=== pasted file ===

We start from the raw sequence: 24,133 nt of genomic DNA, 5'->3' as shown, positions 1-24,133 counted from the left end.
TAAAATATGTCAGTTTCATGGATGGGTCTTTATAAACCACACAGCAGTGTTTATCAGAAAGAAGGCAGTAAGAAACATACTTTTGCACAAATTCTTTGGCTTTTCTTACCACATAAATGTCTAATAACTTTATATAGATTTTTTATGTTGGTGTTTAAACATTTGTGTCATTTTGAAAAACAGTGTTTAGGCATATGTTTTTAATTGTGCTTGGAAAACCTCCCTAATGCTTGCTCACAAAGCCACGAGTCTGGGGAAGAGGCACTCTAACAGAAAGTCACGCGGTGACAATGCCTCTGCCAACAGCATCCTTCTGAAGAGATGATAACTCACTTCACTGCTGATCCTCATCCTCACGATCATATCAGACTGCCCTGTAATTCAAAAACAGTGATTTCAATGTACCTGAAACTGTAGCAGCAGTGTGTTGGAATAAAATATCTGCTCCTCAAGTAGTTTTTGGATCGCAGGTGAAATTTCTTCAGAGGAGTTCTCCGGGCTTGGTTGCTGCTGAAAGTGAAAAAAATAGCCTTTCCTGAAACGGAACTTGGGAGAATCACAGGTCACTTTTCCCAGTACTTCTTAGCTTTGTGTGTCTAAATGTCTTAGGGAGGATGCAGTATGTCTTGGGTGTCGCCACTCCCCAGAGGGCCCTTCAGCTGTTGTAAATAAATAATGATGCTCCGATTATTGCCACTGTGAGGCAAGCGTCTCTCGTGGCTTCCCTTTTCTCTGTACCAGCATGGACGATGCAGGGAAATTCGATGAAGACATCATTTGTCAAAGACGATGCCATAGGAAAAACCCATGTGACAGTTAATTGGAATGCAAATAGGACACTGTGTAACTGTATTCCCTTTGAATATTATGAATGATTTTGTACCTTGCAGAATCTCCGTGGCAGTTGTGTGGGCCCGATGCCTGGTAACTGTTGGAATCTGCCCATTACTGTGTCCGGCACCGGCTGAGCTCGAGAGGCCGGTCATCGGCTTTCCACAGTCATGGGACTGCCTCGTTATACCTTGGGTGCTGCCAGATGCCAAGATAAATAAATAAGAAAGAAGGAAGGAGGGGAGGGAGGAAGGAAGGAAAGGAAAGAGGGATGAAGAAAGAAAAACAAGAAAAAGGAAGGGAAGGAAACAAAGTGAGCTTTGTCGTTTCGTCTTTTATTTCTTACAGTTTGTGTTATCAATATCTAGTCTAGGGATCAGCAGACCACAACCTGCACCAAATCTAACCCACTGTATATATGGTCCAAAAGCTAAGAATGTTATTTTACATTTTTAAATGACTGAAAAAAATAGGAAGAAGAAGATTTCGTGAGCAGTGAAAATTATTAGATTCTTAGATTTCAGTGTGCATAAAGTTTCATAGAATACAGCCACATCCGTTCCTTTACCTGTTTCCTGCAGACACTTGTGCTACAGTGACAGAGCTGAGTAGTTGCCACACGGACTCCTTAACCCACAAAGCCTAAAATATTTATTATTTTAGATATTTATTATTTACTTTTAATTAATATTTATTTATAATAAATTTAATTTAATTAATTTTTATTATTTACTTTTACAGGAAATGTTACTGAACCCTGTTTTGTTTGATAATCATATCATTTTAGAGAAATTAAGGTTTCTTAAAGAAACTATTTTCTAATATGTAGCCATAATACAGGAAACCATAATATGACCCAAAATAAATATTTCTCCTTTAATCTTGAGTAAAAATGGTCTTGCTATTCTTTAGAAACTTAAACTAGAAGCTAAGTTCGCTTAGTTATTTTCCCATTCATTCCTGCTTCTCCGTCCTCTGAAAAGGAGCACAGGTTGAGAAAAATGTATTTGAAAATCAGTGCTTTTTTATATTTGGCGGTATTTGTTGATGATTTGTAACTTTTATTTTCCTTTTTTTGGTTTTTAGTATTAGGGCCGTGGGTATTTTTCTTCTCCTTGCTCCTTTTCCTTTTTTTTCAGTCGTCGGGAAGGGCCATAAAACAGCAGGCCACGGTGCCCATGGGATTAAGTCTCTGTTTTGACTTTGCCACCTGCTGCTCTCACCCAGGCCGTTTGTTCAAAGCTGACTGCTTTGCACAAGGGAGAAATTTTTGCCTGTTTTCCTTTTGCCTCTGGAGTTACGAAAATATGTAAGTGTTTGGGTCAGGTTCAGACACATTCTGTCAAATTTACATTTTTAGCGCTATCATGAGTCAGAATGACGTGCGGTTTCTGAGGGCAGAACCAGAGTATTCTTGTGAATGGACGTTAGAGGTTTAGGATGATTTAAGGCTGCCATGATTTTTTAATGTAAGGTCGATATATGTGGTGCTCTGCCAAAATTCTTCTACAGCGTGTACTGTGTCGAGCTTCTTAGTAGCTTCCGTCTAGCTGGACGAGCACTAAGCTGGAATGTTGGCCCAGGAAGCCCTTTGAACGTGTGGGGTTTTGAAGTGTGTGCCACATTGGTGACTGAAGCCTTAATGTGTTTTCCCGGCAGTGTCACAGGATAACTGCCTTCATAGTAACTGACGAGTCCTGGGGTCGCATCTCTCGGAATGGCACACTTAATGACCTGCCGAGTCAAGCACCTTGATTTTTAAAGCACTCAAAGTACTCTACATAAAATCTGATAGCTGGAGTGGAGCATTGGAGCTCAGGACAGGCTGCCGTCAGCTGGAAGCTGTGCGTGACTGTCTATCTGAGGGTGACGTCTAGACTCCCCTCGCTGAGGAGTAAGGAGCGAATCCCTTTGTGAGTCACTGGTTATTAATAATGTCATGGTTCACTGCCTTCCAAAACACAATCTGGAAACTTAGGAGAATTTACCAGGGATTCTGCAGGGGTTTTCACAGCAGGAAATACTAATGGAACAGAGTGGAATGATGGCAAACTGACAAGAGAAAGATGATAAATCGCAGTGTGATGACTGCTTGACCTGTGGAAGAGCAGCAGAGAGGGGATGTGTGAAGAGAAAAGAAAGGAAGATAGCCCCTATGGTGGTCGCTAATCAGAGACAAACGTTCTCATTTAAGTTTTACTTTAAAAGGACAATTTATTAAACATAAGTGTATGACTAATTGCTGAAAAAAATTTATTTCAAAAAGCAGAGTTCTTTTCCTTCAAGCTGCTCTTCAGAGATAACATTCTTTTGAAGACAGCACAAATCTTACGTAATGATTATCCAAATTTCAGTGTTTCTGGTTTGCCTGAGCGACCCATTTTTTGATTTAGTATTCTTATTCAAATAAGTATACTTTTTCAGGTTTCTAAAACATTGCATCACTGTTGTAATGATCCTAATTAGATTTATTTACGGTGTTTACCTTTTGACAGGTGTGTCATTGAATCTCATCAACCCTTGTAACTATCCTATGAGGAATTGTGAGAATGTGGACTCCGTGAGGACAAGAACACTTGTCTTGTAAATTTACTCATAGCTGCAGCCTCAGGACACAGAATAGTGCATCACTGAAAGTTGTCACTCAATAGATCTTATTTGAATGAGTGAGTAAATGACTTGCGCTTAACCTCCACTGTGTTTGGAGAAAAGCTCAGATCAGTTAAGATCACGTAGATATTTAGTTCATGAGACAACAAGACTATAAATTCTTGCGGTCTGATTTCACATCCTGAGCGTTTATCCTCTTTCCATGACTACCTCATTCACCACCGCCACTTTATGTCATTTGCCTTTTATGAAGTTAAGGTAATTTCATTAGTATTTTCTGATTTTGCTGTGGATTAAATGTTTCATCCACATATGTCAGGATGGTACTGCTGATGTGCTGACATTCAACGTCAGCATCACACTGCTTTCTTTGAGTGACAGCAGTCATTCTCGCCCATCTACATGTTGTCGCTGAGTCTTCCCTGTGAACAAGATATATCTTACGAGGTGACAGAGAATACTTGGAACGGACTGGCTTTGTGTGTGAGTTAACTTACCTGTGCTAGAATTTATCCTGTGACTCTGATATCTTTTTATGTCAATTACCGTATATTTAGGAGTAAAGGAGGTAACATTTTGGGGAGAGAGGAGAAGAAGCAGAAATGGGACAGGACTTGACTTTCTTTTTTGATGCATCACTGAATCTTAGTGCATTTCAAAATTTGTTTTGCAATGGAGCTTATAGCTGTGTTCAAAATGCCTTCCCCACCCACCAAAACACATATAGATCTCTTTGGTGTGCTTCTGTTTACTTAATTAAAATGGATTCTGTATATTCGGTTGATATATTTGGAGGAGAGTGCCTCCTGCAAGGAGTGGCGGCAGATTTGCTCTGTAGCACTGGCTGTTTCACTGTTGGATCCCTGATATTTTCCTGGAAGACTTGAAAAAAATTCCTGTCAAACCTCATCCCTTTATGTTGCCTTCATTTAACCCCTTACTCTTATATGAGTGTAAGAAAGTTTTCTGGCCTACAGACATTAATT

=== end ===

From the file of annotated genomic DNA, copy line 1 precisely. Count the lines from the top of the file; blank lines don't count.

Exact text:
We start from the raw sequence: 24,133 nt of genomic DNA, 5'->3' as shown, positions 1-24,133 counted from the left end.